Image by Dyna Moe.

Ever since Benjamin Schwartz implied that both the civil rights struggle and feminism were not as necessary as "Mad Men" implies---because wouldn't you know it, Bryn Mawr didn't have sororities!---I figured that it was likely going to be open season on the show from the wingnutteria. After all, few things are as central to modern conservatism as constantly refighting the 60s, and "Mad Men" is going to present a problem for them, because it's both utterly compelling and also makes you realize that yeah, maybe the 60s did have to happen. Clearly, defeating this show is extremely important in winning the culture wars. Perhaps they've been weak before, eagerly watching and enjoying, but the wingnutteria knows they must stand firm and deny that there's anything approaching real meaning in the show.

The tool with which "Mad Men" will be defeated, thereby securing conservative victory in the culture wars? Well, anachronisms and minor historical mistakes, of course. As Schwartz demonstrated, you can deny the entire importance of the feminist movement by pointing out that Bryn Mawr didn't have sororities, thereby demonstrating that there's no way there were unhappy housewives like Betty Draper in the 60s, as Betty Friedan claimed. But so much more work has to be done in proving that "Mad Men"'s detail work is not infallible, toppling the entire liberal empire.

Former Bush screenwriter Joshua Treviño has begun this important process.

If you look on the bookshelf behind Betty, you'll see books by W.E.B. Griffin, who wasn't writing books in the 60s. Using the Benjamin Schwartz patented "Bryn Mawr Sorority" technique (which he didn't pick up in a Bryn Mawr sorority, because they so didn't have them!), we can safely assume that this shows that "Mad Men" was wrong about a lot of stuff:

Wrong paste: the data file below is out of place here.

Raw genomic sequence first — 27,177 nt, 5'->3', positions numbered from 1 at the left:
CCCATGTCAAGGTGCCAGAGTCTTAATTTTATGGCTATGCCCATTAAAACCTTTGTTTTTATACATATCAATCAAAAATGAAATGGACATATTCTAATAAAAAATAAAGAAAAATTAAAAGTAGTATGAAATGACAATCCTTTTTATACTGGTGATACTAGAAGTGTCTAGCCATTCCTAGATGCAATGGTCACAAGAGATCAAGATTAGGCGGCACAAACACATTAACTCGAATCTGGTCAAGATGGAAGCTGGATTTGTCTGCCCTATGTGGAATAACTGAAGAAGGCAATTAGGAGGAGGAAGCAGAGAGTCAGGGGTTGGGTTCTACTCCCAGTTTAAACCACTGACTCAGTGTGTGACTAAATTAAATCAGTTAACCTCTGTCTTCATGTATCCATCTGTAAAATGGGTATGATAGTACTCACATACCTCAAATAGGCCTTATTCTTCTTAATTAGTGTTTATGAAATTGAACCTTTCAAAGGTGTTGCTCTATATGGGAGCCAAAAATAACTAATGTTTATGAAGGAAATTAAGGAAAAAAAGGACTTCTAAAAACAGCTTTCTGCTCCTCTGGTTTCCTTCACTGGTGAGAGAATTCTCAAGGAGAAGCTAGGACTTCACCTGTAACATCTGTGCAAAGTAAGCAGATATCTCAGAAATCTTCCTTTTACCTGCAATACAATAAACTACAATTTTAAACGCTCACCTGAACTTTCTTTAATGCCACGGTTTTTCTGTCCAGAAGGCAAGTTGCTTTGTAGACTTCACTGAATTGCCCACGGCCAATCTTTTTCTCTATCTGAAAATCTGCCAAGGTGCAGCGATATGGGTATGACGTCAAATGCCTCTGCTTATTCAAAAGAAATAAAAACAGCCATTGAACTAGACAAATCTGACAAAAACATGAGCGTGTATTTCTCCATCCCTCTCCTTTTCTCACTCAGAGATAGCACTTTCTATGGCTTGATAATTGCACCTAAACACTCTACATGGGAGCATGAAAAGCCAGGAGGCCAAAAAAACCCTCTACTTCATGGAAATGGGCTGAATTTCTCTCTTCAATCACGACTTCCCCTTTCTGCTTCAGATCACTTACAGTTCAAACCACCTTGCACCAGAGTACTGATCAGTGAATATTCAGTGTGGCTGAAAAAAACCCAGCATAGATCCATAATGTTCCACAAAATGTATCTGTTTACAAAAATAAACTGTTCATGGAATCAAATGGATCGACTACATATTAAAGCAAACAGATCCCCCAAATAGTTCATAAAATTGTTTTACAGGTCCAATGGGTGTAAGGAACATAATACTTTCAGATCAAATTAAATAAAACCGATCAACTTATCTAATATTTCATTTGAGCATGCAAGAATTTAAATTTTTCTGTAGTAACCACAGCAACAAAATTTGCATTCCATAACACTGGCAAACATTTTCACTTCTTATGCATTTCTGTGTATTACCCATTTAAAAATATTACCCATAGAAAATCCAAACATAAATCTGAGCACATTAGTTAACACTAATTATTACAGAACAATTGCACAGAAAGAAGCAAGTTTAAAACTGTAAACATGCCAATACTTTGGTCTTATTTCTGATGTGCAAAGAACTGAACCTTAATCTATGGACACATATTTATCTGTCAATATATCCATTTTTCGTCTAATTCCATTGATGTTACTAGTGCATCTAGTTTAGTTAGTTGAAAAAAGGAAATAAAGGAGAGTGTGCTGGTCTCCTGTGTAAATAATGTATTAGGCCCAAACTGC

*John F. Kennedy wasn't really a Democrat. Duh, too popular. Also, LBJ wasn't actually a person, but an animatronic robot that is still around today.

*New York didn't have a subway system then. It was a communist innovation created in the 1970s, before Giuliani "cleaned up" New York.

*There were no homosexuals in the 60s, closet or not.

*On the same token, feminists hadn't invented "date rape" yet, and so women like Joan who were subjected to it genuinely liked it and found it to be a refreshing show of manliness. They also enjoyed sexual harassment, but did not have sex out of wedlock.

*There weren't any hippies prior to 1967. There was a civil rights movement, but we can safely assume that 100% of rich white people in the North were eager to help, instead of showing the indifference the characters on the show demonstrate.

*Women like Peggy simply didn't exist. Without the feminist movement to tell them that they should want careers and have ambition, how would they get such silly ideas?

*Men in the 60s didn't cheat. Cheating was only invented by men when women started to get so full of themselves. Prior to that, every man was blissfully happy in a marriage with a housewife who was totally fulfilled folding napkins and wiping butts for a living.

I'm sure this is just a small sampling of the various claims about the 60s made by "Mad Men" that can now be assumed to be false because someone in the props department cheated while putting together Don's home office bookshelves. I'm sure that Pandagonian commenters can think of many other historical fallacies.

Of course, there's always the off-chance that Treviño just likes the show and thought it was funny that they had a minor screw-up. But we are talking about the founder of Red State; there's not much that can't be spun into an us vs. the liberals thing when it comes to Red State.